The decision to shift workloads to the cloud is loosely similar to building your own house. There is an assurance of the exact customizations you desire and room for expansion. However, time and capital investment often outweigh tolerating legacy on-premise systems with aging hardware and outdated software. Most business leaders need no further convincing that the concept of Cloud is fruitful and revolutionary, and even essential too, to stay ahead of the competition in their respective marketplaces. Sadly, an already busy schedule, the lack of expertise to preciously plan the construction, and the fear of hindrances to mission-critical processes hold business leaders back from taking the important plunge to a house in the clouds.
Infolob – cloud migration expert with a decade long portfolio, observes that the number of organizations taking the plunge off the on-premise model and on to the cloud to save on data center costs as well as gain operational flexibility has incremented radically in the recent years. And, their Development and Operations (DevOps) teams invariably encounter the common crossroad of choosing one or more of the following three cloud service segments:
Software as a Service (SaaS)
This model focuses on managing access to the entire enterprise application. In a cohesive platform, providers enable SaaS users to simply log-in and utilize applications running on their infrastructure. Although this model limits the level of customization opportunities, in return, it significantly cuts down on configuration surface area for applications.
Application Platform or Platform as a Service (PaaS)
This team is responsible for the development and then deployment of the desired environment in the cloud as well as resourcing everything from the simplest of cloud-based applications to advanced cloud-only enterprise applications. Organizations access their applications via a secure Internet connection and have the flexibility to purchase resources as they go from the cloud service provider of their choice. PaaS helps save on the expense and complexities of owning and maintaining software licenses and corresponding infrastructure and middleware, container orchestrators, and other development tools. Organizations can concentrate on managing their applications and services while the cloud service provider handles the rest of their responsibilities.
Data Platform or Infrastructure as a Service (IaaS)
This delivers virtualized computing resources to an organization through the Internet. In IaaS, third-party vendors host the required hardware equipment besides providing storage systems, servers, operating systems, and other IT components to deliver an automated mode of computing. This team is also often involved in handling system maintenance, ensuring data backup, and sustaining business continuity.
Following is one-to-one comparison of SaaS, PaaS, and IaaS
Scenario: The cloud provider manages it all including applications, data, runtime, middleware, O/S, servers, virtualization, storage, and networking.
Security Consequence: the provider is responsible for the organization’s data security. For example, using a third-party HR tool with predefined functionalities, which updates hardware and software itself. While these predefined functionalities are time-tested and serve a good purpose, customization is difficult. Moreover, the SaaS model also means that a breach into your provider’s network will leave your data vulnerable too.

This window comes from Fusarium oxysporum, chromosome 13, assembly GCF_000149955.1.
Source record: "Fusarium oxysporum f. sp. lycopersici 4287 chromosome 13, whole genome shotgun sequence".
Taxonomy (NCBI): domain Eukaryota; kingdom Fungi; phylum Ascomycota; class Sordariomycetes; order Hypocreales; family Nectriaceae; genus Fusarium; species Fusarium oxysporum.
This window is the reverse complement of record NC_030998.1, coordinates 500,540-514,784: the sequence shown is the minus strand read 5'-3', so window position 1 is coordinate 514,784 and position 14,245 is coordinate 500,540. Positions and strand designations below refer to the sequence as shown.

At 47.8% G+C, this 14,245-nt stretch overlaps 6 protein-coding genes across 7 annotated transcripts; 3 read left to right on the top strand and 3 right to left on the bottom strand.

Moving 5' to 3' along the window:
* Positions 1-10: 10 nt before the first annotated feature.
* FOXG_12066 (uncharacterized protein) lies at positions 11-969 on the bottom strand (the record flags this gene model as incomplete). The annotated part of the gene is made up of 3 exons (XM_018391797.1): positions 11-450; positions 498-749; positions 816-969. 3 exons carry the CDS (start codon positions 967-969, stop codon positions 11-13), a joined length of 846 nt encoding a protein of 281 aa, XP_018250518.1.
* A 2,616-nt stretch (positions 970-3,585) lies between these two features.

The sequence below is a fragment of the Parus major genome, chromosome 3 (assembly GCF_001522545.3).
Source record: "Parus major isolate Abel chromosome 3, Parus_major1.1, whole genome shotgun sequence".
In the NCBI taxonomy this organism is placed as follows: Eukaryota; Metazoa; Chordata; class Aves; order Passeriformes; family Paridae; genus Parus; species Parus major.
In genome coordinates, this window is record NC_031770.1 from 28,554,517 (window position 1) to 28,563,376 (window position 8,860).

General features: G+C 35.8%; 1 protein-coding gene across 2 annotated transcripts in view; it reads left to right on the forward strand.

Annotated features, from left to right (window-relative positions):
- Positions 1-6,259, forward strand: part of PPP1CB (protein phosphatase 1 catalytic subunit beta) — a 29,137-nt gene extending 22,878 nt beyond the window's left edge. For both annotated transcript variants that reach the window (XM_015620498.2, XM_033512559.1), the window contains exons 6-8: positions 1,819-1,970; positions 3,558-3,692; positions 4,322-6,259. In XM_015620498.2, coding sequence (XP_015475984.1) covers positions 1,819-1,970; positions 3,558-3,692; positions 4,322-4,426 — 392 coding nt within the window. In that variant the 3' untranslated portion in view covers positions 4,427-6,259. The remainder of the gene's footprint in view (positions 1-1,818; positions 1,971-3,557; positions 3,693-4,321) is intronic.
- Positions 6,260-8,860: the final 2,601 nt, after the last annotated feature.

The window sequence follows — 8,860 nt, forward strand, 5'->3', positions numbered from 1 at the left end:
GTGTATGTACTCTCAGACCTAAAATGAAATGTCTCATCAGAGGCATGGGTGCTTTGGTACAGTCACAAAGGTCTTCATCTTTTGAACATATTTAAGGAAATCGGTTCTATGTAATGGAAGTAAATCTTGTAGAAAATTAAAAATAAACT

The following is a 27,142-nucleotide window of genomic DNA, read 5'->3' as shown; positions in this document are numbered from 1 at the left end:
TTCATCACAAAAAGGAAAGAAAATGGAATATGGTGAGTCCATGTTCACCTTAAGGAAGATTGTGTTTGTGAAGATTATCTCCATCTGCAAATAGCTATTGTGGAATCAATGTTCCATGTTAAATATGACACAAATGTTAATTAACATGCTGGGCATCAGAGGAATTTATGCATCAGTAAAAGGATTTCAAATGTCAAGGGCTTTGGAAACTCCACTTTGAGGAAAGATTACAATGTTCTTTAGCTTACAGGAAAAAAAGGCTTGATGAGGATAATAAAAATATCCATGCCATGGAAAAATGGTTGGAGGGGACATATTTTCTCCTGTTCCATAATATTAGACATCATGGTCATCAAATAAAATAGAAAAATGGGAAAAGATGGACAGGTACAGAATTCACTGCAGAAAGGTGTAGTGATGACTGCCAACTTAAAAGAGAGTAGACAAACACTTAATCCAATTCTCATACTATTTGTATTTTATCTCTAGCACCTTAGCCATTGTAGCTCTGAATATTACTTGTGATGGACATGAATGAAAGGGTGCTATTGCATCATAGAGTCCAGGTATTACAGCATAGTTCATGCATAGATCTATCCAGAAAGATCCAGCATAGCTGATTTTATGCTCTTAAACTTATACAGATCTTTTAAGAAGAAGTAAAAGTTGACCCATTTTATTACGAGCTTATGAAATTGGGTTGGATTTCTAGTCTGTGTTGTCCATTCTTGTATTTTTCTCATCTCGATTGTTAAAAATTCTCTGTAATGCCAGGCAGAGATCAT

Other challenges: Vendor lock-in or performance downtime, interoperability, minimal or delayed integration assistance, and minimal control.
When to use SaaS: Cases when security is important but secondary to other factors such as limited resources to build an application and storage system from ground-up. SaaS is also ideal for short-term assignments as well as seldom-used applications such as tax software.
Scenario: Organizations manage their applications and data, while the provider manages all the rest of the infrastructure necessary for uninterrupted operations.
Security Consequence: Organizations keep total control of their applications and data. However, the PaaS model means organizations will have to build their own customized applications, database management systems, and handle their data security. Additionally, it owns the responsibility of software and hardware updates.
Other challenges: Vendor lock-in, integration complexities, legacy system customization, runtime issues, and operational limitations.
When to use PaaS: Instances when security is paramount with multiple developers involved in one project. PaaS is exceptionally beneficial when additional resources are required, internal or external. This cloud model adapts to new conditions well and does so with speed and flexibility.
Scenario: Organizations manage applications, data, runtime, middleware, and O/S while the cloud provider handles all the remaining tools.
Security Consequence: IaaS incorporate efficient, scalable, and automated computer resources, and provides a completely self-service model to access and monitor computer systems, networks, storage, and other services. The primary benefit of the IaaS cloud model is leveraging all technologies and capabilities of a traditional data center without having to own or manage one, as it is outsourced via a virtual data center in the cloud.
Other challenges: Renovation of the legacy system to operate on cloud, internal resource training, and multi-tenancy security.
When to use IaaS: As the most secure and flexible cloud computing model, IaaS is ideal for medium and large organizations for whom data security is critical but wish to save on costs of managing a data center. Organizations experiencing rapid growth should also contemplate IaaS as scalability is swift.
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